Content: Today, most valuable content on the Internet is downloaded using an email or phone number. Most consumers don’t want to offer up their personal information so a good alternative would be for that company to instead get paid $0.05 for the content.
If Jack were to equip every Twitter account with a wallet tied to the Lightning network, he could bring humanity one-step closer to realizing Bitcoin as the native currency of the Internet. The question remains, how would Twitter and Square monetize their platforms if they would essentially be doing away with the ads revenue at Twitter and payments processing revenue at Square?
First, we must look at each company’s 2020 revenues to present some viable options.
Twitter closed out 2020 with 3.72B in revenue.
Square closed out 2020 with 9.498B in revenue.
Let’s start with Twitter. While there are many ways in which you could monetize a decentralized social platform, I think the simplest route would be to charge a $4.99/Mo. subscription fee for consumers and $9.99/Mo. for businesses. They could also consider a hybrid model where they would charge for services such as Smart Contracts that would execute agreements for a heck of a lot cheaper than it is to hire a lawyer.
According to Twitter’s shareholder letter, they have 199 million monetizable users on the platform. In order to make up for their lost revenue, they would need to get roughly a 32% adoption rate of paid users in order to exceed their 2020 revenues (199M x 0.32)*($4.99 x 12) = 3.8B.
While convincing 32% of users to commit to a nominal monthly fee could prove to be difficult, you would likely draw a lot of new users to the platform if you could transact for free globally and have peace of mind that your data isn’t being harvested and sold. The real challenge is execution. Transacting would need to be so easy that your grandma could do it which is not the case for most crypto wallets and exchanges today.
As for Square, payments processing is expensive, and it wouldn’t be easy to realize an average customer value of $4,749 (9.498B revenue / 2M sellers) per year if you stopped collecting processing fees. While only 80% or $3,800 is likely from processing, where do you find that kind of revenue?
By offering Square sellers the ability transact globally, it would open doors to new ways in which they could offer their products bringing a lot more sellers to the platform. For example, non-fungible-tokens (NFT’s) could play a unique role in the social component of merging the two companies.
As an example, an artist selling their artwork could also create a non-fungible-token to be transferred to the purchaser of their artwork. As such, this would give the purchaser exclusive ownership over the artwork until they decide to sell it. What’s unique about this is, the original seller could actually earn a royalty on the NFT for the lifetime of the product. If you think about it, it adds the element of rarity to the artwork much like a signed baseball card that is scarce in supply. While that is just one example, NFT’s could open the doors to entirely new revenue streams for Square sellers.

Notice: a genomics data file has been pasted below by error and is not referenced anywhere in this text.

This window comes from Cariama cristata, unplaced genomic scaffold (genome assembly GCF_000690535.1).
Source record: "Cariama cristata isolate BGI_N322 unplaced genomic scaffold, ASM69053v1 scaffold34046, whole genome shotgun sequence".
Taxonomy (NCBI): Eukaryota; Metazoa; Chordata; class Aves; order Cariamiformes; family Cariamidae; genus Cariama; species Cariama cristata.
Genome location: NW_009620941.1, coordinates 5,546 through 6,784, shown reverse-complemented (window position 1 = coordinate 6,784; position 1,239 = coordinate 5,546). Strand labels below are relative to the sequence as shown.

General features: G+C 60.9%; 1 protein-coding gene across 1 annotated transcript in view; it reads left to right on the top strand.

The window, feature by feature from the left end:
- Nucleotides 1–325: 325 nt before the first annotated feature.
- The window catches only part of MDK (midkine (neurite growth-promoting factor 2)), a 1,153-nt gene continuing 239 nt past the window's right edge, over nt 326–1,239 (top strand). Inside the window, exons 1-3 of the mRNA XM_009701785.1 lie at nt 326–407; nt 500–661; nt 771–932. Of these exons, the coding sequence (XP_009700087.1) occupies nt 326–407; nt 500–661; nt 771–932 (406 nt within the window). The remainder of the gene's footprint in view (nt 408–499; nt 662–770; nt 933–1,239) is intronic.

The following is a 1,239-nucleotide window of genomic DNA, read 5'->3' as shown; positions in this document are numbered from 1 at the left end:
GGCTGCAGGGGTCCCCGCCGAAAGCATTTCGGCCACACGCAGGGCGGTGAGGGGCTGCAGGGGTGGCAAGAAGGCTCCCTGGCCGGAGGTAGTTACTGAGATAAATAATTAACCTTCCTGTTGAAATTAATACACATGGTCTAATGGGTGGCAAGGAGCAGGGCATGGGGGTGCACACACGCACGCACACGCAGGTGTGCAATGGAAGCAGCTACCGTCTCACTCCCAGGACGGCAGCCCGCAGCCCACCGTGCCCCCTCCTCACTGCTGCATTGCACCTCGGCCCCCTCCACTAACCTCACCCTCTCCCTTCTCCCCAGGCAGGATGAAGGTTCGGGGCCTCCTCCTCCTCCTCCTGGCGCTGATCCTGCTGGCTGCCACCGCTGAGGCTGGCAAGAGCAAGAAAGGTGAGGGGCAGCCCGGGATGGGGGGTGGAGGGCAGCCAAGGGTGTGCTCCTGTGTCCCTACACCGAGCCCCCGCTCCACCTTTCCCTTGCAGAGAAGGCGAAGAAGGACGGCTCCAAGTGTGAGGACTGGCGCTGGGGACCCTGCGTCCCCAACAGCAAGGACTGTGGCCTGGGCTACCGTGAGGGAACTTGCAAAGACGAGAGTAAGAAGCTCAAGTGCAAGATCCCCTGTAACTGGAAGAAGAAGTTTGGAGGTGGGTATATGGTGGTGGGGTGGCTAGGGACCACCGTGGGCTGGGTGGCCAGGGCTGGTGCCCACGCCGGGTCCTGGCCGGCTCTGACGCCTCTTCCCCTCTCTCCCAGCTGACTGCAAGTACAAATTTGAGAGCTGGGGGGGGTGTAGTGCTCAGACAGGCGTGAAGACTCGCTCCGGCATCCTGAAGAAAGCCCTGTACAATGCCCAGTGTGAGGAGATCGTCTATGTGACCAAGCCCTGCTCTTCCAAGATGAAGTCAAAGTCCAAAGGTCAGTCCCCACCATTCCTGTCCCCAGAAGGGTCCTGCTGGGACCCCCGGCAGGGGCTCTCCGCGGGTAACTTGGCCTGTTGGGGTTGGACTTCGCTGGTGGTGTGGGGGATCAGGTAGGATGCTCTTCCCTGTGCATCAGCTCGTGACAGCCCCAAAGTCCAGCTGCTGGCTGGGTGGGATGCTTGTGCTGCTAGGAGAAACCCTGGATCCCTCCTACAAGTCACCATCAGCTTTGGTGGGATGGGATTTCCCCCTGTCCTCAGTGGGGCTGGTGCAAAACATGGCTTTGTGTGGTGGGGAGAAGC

Another example would be a professional sports team issuing tickets to their events. If each ticket was tied to an NFT assigning exclusive ownership of that ticket to an individual, the tickets could ultimately increase in value. Imagine you still had a ticket from 1937 World Series. That ticket is likely worth more money today than its initial purchase price due to its rarity. An NFT can turn the now digital tickets into royalty collecting assets for the merchant and generate potential profits for the consumer should they resell the ticket.
Aside from NFT’s, I think the real value for Square sellers would be the decrease in payments processing fees overtime. It could be decades before everyday consumers are opting to pay with open-source wallets or their Twitter accounts. That being said, we do expect market share to slowly transition from the traditional payment rails to the blockchain ledger via cryptocurrencies. For merchants, this means the 2-4% they are paying to accept credit and debit cards will slowly start to erode.
If the average merchant is paying Square $3,800 in processing fees annually, we have to assume they are paying closer to $10,000 in total credit cards fees annually when you incorporate interchange fees. Overtime, that potential $10,000 in fees could go away allowing Square a nice budget to offer valued-added services in the form of SaaS or software-as-a-service.
Today, Square charges software fees for their marketing, loyalty, gift cards, payroll, and a number of different services. Overtime, as their seller’s payments processing fees decrease, they need to offer additional services such as banking products in order to get their monthly merchant billing back up to $300-400 threshold. Be mindful, while the merchants could be paying more for software services overtime, they will be paying significantly less than before since they don’t have to cough up 2% in interchange fees to Visa, MasterCard, Discover, and Amex.
Square’s Cash App alone has 36 million users in 2020. While these are consumers, not sellers, this could be a huge opportunity for Square to morph their Cash App into an open-source wallet for online banking. This product could also be used for their 199 million Twitter users. Once they have the consumers under their banking umbrella, they could use data from their checking accounts to promote their traditional banking services to these consumers such as car loans, mortgages, etc.
For example, you could automate a push notification that says, “Greeting Mr. Smith. We analyzed your checking account, and our Automotive Loan Experts believe you are overpaying on your vehicle. Today, you are paying $449.53. Would you like to see our savings analysis? If so, click to be connected to view your new offer.”.
We don’t know exactly what Twitter’s intentions are with the Lightning network, we are simply speculating what’s to come over the next couple decades. Please leave your thoughts below as we are always curious to hear everyone’s feedback. If you enjoyed this article, be sure to like, share, and of course follow for future content.